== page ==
Apartment Cap Rate Trends
The mean cap rate increased by 20 basis points during the second quarter to 6.6%. The mean cap rate is now on a bit of an upswing after bottoming out at 6.2% during the first quarter of 2013. Although the mean cap rate has fluctuated slightly since that time, an increase of 40 basis points is not insignificant. Moreover, if we look at the 12-month rolling cap rate, this also indicates that cap rates in the market have bottomed out and are trending upward. The 12-month rolling cap rate was virtually unchanged at 6.5%. Does this mean that pricing in the apartment sector is reversing course? Not really. What has occurred over the last year and a half is that the composition of properties that are changing hands has shifted slightly. Over time, a wider swath of the market has been trading hands – more deals of lower quality and more deals in secondary markets are occurring. Because these deals trade at somewhat higher cap rates the affect is to pull up overall market cap rates. However, cap rates on the highest-quality deals are still changing hands at incredibly low cap rates so there is no respite there. So in a counterintuitive way, market cap rates are actually rising because good deals are so heady, forcing investors chasing yield into further reaches of the market. Once this expansion is complete, expect overall market cap rates to drift lower again as pricing for those other deals heats up too.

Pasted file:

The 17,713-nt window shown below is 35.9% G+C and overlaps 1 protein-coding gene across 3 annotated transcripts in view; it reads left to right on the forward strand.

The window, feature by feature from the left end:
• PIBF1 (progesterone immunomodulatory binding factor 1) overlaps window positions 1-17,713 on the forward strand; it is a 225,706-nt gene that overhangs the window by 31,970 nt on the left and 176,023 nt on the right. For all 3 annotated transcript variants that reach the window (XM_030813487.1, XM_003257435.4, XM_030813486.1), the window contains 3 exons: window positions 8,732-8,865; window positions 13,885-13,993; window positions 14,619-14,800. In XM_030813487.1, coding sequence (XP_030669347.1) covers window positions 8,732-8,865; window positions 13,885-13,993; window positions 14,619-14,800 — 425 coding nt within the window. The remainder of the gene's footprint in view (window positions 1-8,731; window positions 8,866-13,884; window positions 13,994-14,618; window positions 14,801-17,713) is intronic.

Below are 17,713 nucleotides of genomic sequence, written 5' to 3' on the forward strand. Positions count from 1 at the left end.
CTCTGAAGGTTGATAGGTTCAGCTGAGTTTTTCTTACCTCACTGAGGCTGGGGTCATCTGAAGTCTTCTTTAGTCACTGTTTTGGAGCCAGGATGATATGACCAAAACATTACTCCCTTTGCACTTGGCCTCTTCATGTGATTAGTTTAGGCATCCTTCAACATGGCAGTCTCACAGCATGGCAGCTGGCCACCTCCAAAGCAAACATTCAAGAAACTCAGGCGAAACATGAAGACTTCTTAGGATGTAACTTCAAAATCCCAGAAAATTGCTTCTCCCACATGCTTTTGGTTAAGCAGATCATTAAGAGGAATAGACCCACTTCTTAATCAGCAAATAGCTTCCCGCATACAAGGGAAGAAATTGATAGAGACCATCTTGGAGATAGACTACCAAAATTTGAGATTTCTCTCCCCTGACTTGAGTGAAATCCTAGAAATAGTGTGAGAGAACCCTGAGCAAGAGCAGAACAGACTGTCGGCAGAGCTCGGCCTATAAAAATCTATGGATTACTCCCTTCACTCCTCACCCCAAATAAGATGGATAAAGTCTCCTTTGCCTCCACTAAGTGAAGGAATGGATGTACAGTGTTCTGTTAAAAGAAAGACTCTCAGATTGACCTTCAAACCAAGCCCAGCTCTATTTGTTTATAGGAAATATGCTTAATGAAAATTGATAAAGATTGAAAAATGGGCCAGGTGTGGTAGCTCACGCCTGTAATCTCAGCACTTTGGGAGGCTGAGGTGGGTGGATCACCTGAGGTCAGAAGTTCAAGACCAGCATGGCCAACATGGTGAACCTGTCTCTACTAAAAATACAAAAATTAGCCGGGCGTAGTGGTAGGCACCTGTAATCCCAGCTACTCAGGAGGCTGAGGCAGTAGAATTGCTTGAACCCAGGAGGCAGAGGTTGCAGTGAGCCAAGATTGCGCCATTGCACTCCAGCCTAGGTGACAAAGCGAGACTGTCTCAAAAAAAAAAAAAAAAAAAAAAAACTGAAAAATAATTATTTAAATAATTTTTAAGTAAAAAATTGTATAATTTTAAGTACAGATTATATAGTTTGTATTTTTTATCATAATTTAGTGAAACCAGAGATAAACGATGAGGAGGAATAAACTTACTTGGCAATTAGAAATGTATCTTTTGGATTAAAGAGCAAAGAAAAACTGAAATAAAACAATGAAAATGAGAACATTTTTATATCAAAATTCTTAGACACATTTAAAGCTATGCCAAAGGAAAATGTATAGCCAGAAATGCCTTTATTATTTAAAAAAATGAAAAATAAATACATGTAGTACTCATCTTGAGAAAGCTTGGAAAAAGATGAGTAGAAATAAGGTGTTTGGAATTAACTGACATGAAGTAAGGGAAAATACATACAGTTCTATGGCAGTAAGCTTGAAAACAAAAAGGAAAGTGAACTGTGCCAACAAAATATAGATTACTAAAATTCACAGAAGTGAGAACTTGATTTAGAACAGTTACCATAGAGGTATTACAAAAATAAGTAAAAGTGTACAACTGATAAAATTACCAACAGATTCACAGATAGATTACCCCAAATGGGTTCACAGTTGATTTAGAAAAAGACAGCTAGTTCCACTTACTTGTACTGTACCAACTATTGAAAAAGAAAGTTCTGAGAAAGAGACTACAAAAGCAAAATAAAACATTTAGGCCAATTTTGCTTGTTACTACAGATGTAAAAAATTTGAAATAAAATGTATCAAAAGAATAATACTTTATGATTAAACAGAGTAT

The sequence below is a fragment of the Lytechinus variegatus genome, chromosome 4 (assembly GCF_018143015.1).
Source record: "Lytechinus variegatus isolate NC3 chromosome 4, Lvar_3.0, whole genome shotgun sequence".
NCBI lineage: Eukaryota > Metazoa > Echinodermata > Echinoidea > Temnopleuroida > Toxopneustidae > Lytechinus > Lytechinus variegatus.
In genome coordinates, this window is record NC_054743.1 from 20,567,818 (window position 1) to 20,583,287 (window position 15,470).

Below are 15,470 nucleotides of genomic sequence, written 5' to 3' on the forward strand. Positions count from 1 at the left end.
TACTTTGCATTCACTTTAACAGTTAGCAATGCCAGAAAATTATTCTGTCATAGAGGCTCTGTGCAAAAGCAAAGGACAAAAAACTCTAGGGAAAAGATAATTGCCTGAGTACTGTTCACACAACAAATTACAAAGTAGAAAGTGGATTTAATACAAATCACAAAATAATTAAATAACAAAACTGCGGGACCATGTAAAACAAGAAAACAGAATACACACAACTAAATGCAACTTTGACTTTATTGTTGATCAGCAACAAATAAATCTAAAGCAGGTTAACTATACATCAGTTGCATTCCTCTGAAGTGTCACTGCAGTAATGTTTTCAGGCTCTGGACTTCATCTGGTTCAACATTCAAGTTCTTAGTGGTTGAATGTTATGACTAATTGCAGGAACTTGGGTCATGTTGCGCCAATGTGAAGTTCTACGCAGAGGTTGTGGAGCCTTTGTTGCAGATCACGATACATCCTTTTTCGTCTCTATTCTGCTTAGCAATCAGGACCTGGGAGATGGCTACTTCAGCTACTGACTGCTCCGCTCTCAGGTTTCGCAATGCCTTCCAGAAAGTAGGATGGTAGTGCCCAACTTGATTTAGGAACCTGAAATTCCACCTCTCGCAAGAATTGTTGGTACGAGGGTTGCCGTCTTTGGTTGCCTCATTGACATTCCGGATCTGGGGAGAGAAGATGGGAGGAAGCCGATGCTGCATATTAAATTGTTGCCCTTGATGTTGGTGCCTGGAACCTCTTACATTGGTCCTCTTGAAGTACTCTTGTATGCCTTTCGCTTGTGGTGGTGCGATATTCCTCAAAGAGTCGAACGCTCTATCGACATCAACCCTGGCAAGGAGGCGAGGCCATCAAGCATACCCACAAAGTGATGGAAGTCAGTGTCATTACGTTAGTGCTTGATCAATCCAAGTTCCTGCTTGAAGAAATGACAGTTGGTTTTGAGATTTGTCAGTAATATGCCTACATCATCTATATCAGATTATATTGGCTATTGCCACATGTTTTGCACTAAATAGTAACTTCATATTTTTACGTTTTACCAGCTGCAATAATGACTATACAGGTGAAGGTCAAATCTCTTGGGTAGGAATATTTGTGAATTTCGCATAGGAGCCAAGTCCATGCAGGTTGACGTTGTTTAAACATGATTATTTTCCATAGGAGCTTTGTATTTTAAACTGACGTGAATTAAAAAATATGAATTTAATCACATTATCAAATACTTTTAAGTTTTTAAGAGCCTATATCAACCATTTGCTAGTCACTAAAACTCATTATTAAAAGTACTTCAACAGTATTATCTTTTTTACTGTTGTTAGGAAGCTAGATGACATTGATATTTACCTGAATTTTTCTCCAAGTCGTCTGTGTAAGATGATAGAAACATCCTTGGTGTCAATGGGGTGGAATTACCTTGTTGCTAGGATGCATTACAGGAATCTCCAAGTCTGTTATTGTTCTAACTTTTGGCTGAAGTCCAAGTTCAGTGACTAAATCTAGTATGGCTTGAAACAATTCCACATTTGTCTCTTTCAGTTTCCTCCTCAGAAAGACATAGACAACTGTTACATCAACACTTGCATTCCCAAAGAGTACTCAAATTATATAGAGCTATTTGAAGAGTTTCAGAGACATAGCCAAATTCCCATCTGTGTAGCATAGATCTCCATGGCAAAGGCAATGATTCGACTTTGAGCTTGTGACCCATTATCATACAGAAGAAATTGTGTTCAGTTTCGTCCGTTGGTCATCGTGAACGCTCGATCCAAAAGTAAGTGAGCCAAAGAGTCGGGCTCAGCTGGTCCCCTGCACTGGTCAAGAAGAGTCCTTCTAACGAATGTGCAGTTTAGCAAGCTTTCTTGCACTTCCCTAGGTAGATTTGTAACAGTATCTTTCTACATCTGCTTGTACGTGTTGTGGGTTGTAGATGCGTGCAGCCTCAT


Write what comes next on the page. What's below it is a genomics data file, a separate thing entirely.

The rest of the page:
Office Cap Rate Trends
During the second quarter, the mean office cap rate decreased by roughly 20 basis points to 6.7%. Once again, the office market reached a new post-recession low for cap rates. The mean office cap rate is now roughly 160 basis points below its cyclical high of 8.3% which was attained during the first quarter of 2010 just after the economy began to recover. Unlike the apartment market, transactions in the office market remain rather concentrated in a small number of key markets. As demand for assets in these markets remains robust, pricing continues to increase putting downward pressure on cap rates. There remains relatively little interest in lower-quality deals and secondary markets these days, although some rumblings about those properties occurs from time to time. But it is mostly just chatter and not any meaningful change. Although we ultimately expect transaction activity to spread to a greater number of markets that is going to take some time to occur. For now, with the recovery in office-using employment remaining concentrated in a few key industries, do not expect the composition of office properties that are trading to change much in the near-term. That will mean continued downward pressure on cap rates over the next few years, at a minimum. And as the economy heats up, the office sector will become a more favored property type by investors.